How to Become a Celebrity Hairstylist/Makeup Artist

Image courtesy of Bode Helm Photography

Image courtesy of Bode Helm Photography

Pursuing the career as a makeup artist or hairstylist nets you with opportunities to pursue different avenues. There are many different areas that someone can take part in as a makeup artist or hairstylist, and master to their heart’s content. As a hairstylist, you can operate your own business servicing clients behind the chair or on stage at hair shows. Makeup artists can service clients preparing for a major event or a photo shoot. Both professions help women and men look professional, presentable, beautiful, handsome, sexy, or glamorous. They play a major role in several industries, from fashion, modeling, health and fitness, and entertainment (TV/Film/Sports).

That boils down to the great question, what does it take to get into the entertainment industry and serve the famous celebrities, music artist, movie stars or sports athletes we can only dream of coming in contact with? How is it possible to become a celebrity hairstylist/makeup artist? For some they may see it as their dream job from the get go while still in beauty college, while others it breeds in their minds while in the process of gaining experience and expanding their portfolio. Whatever the case maybe, just the thought of being in that atmosphere with famous people doing what you love is something that seems like a dream career one can only hope to come true. There are celebrity hairstylists and make up artists that are enjoying the fruits of their labor.

However, as challenging as it may seem to gain the opportunity for that door to open for you, there’s also another factor to keep in mind. As a hairstylist or makeup artist you’re continuously networking, servicing clients, and developing your portfolio to one day achieve your dreams in servicing celebrities and stars. However, once you are locked in, there’s an emotional and psychological aspect that some may not even be aware of. Are you flexible with your time? Can you apply your services to your clients around the clock in the midst of pressure? Are you ready to deal with the many different personalities that the TV/Film industry has in store?

For Laura Schakosky, a celebrity hairstylist/makeup artist, those questions were easy for her to answer. From the beginning, Laura knew she wanted to be where the action was. She wanted to be one of the few in her profession to service celebrities and famous stars. For her, it was just the matter of how to get there. She knew the result would be very fulfilling. At the same time however, sacrifices would have to be made down the road. As great as it maybe to service individuals of the Drew Carey Show, Entertainment Weekly, or Nickelodeon to make them look presentable in front of the camera, it’s also important to look at the big picture of entering into those industries.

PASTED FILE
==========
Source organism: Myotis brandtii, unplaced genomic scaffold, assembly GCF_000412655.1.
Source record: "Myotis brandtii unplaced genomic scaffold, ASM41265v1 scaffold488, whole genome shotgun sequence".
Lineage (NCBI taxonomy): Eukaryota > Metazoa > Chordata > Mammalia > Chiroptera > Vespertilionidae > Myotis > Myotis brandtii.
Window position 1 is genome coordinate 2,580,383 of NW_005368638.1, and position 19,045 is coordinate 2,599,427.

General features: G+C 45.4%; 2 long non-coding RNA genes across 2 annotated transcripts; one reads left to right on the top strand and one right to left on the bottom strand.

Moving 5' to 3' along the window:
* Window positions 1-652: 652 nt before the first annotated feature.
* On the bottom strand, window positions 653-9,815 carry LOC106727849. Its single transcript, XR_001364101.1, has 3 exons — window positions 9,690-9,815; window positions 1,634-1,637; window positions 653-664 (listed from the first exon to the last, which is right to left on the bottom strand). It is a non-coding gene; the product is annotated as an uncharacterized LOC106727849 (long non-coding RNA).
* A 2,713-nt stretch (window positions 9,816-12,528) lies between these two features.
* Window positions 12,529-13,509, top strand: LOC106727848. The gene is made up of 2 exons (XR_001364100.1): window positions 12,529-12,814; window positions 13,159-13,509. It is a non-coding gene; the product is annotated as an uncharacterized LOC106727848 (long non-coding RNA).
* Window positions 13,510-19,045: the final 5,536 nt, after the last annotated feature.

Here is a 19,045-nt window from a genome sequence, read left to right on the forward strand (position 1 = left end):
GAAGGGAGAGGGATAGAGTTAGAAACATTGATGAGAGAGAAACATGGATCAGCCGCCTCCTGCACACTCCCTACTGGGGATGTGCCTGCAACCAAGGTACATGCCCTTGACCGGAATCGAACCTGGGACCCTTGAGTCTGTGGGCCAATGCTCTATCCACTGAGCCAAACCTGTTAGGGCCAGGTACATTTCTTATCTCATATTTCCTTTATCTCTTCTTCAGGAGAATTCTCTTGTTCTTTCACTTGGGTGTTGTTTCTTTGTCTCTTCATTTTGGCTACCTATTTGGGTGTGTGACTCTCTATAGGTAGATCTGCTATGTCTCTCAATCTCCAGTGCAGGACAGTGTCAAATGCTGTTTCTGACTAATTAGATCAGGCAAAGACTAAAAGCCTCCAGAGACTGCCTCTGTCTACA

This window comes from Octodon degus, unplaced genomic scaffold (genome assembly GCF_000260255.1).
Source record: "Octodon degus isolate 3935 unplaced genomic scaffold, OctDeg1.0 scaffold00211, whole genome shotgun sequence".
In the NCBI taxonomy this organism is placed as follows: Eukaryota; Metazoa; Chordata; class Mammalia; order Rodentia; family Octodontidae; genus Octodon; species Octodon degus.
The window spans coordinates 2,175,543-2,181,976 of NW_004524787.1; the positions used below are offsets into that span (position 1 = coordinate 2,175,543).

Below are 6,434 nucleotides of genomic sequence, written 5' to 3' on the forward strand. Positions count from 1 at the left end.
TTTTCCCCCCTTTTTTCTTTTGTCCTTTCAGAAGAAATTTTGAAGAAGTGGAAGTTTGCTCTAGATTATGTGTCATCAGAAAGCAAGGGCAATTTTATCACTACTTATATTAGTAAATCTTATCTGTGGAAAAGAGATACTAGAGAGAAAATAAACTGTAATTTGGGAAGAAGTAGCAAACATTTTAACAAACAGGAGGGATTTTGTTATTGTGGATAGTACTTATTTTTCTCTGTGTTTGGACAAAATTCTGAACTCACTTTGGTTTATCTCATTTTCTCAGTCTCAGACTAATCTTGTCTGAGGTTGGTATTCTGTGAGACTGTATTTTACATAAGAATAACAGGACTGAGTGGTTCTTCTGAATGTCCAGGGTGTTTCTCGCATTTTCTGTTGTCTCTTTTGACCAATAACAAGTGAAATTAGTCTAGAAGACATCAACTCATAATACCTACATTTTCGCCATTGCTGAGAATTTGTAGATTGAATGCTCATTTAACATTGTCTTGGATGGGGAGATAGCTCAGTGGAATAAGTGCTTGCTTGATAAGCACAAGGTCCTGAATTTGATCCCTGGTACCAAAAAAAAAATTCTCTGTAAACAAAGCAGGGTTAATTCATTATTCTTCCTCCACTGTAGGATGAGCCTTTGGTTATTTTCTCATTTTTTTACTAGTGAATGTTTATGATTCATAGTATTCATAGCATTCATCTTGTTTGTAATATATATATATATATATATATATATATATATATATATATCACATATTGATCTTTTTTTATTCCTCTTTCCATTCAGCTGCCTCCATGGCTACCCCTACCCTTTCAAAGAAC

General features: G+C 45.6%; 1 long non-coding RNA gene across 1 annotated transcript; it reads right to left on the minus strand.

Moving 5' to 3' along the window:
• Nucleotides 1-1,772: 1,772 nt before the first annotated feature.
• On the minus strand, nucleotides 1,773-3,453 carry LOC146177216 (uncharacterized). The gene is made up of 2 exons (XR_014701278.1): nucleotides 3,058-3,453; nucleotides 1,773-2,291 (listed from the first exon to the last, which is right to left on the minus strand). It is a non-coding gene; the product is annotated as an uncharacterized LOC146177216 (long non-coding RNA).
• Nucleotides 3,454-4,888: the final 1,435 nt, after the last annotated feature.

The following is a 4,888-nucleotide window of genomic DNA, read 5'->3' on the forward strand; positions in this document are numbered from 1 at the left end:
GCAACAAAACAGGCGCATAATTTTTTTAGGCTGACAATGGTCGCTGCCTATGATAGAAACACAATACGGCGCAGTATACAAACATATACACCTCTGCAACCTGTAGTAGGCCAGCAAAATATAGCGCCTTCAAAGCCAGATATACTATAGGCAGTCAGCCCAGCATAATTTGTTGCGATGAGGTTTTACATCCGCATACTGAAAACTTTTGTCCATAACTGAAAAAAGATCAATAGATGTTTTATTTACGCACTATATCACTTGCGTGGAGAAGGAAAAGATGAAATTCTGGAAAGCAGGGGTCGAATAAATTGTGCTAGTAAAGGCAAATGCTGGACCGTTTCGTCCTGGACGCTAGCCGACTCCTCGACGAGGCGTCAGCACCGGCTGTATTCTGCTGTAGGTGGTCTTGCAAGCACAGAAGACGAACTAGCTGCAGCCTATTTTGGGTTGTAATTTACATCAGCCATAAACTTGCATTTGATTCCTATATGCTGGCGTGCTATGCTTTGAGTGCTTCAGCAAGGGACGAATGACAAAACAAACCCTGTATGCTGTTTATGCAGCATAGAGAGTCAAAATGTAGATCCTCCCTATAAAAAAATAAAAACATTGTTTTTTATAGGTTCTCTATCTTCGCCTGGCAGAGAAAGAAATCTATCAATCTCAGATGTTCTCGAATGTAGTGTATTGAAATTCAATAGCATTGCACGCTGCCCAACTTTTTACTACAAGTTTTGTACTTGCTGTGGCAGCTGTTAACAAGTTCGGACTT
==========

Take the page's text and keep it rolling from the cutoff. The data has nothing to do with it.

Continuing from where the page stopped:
Sheldon Alexander, Marketing Director and writer for Heavenly Essence, decided to find out from Laura herself how to become a celebrity hairstylist or makeup artist, and what to be prepared for once you’ve walked through that door of opportunity.

Sheldon Alexander: What got you into the profession of doing hair/makeup?

Laura Schakosky: I started in Dallas and first looked into working in the music industry. At the time I worked with photographers, while conducting some training. I tested my services for free, and worked with commercials, and some music photographers that I met. I did a lot of free jobs to build my experience and my portfolio. One of my goals was being a part of MTV. I wanted to know how to get into MTV, so I researched multiple producers of MTV, and sent my resume to 200 people. I would call producers, and would tell them, I wanted to work with you, and in return would like to include the client's name in my resume.

As I was building my portfolio, one of my friends introduced me to Jonathan Lawton. When Jonathan began to work on writing the screenplay for a movie called Pretty Woman, I contacted him to let him know that I wanted to work with him. I was trying to move from my hometown to LA, where many celebrities were located. At the time, he would speak for the screen writers guild, and being that his speaking engagements would be video taped, he needed to look presentable. I did his make up. At the same time, I called and sent resumes to thousands of places to book more make up jobs. For me, being focused was a primary concern. 


In order to comment on, you'll need to be logged in. You'll be given the option to log in or create an account when you publish your comment. If you do not log in or create an account, your comment will not be displayed.

More Like This